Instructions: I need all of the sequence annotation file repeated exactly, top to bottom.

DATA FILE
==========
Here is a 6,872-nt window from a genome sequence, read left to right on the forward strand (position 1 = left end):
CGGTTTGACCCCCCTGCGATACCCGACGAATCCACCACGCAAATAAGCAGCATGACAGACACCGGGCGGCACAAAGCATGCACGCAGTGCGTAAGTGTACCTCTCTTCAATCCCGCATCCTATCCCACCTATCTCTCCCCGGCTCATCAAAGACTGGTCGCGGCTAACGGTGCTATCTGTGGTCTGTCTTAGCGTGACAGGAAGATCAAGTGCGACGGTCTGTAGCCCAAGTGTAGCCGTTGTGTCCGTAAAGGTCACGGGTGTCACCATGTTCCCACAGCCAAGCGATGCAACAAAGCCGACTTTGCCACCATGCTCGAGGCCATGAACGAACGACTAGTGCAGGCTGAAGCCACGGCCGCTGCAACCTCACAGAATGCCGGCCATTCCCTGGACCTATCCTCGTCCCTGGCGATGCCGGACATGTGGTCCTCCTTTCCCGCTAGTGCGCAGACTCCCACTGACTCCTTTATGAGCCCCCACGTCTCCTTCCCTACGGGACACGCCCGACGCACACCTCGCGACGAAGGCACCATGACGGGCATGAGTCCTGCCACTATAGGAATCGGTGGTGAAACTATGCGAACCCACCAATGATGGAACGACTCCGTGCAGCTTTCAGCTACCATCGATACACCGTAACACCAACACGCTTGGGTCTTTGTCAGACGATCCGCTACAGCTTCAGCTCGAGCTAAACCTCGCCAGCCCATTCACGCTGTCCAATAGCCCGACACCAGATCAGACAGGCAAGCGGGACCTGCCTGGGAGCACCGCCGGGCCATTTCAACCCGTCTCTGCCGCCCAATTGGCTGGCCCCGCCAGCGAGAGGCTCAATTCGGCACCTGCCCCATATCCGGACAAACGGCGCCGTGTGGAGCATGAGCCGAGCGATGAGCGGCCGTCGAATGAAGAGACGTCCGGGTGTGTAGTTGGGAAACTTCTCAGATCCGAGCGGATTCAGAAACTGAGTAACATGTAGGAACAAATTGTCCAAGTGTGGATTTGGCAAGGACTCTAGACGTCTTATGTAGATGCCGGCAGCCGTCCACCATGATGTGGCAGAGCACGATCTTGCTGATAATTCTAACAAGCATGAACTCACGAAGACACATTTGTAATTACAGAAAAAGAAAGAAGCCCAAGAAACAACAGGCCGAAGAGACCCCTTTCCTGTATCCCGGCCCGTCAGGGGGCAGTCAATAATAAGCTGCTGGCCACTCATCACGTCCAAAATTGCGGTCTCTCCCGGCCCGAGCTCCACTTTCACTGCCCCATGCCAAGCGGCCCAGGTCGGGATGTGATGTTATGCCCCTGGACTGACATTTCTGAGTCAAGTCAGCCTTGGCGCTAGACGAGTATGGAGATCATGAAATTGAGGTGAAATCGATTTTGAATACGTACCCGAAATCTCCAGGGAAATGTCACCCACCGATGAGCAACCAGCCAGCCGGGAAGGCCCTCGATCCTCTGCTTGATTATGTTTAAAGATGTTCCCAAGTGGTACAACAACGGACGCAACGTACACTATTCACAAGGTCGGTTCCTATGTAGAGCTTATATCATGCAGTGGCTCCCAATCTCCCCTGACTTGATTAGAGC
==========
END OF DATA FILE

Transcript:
Here is a 6,872-nt window from a genome sequence, read left to right on the forward strand (position 1 = left end):
CGGTTTGACCCCCCTGCGATACCCGACGAATCCACCACGCAAATAAGCAGCATGACAGACACCGGGCGGCACAAAGCATGCACGCAGTGCGTAAGTGTACCTCTCTTCAATCCCGCATCCTATCCCACCTATCTCTCCCCGGCTCATCAAAGACTGGTCGCGGCTAACGGTGCTATCTGTGGTCTGTCTTAGCGTGACAGGAAGATCAAGTGCGACGGTCTGTAGCCCAAGTGTAGCCGTTGTGTCCGTAAAGGTCACGGGTGTCACCATGTTCCCACAGCCAAGCGATGCAACAAAGCCGACTTTGCCACCATGCTCGAGGCCATGAACGAACGACTAGTGCAGGCTGAAGCCACGGCCGCTGCAACCTCACAGAATGCCGGCCATTCCCTGGACCTATCCTCGTCCCTGGCGATGCCGGACATGTGGTCCTCCTTTCCCGCTAGTGCGCAGACTCCCACTGACTCCTTTATGAGCCCCCACGTCTCCTTCCCTACGGGACACGCCCGACGCACACCTCGCGACGAAGGCACCATGACGGGCATGAGTCCTGCCACTATAGGAATCGGTGGTGAAACTATGCGAACCCACCAATGATGGAACGACTCCGTGCAGCTTTCAGCTACCATCGATACACCGTAACACCAACACGCTTGGGTCTTTGTCAGACGATCCGCTACAGCTTCAGCTCGAGCTAAACCTCGCCAGCCCATTCACGCTGTCCAATAGCCCGACACCAGATCAGACAGGCAAGCGGGACCTGCCTGGGAGCACCGCCGGGCCATTTCAACCCGTCTCTGCCGCCCAATTGGCTGGCCCCGCCAGCGAGAGGCTCAATTCGGCACCTGCCCCATATCCGGACAAACGGCGCCGTGTGGAGCATGAGCCGAGCGATGAGCGGCCGTCGAATGAAGAGACGTCCGGGTGTGTAGTTGGGAAACTTCTCAGATCCGAGCGGATTCAGAAACTGAGTAACATGTAGGAACAAATTGTCCAAGTGTGGATTTGGCAAGGACTCTAGACGTCTTATGTAGATGCCGGCAGCCGTCCACCATGATGTGGCAGAGCACGATCTTGCTGATAATTCTAACAAGCATGAACTCACGAAGACACATTTGTAATTACAGAAAAAGAAAGAAGCCCAAGAAACAACAGGCCGAAGAGACCCCTTTCCTGTATCCCGGCCCGTCAGGGGGCAGTCAATAATAAGCTGCTGGCCACTCATCACGTCCAAAATTGCGGTCTCTCCCGGCCCGAGCTCCACTTTCACTGCCCCATGCCAAGCGGCCCAGGTCGGGATGTGATGTTATGCCCCTGGACTGACATTTCTGAGTCAAGTCAGCCTTGGCGCTAGACGAGTATGGAGATCATGAAATTGAGGTGAAATCGATTTTGAATACGTACCCGAAATCTCCAGGGAAATGTCACCCACCGATGAGCAACCAGCCAGCCGGGAAGGCCCTCGATCCTCTGCTTGATTATGTTTAAAGATGTTCCCAAGTGGTACAACAACGGACGCAACGTACACTATTCACAAGGTCGGTTCCTATGTAGAGCTTATATCATGCAGTGGCTCCCAATCTCCCCTGACTTGATTAGAGC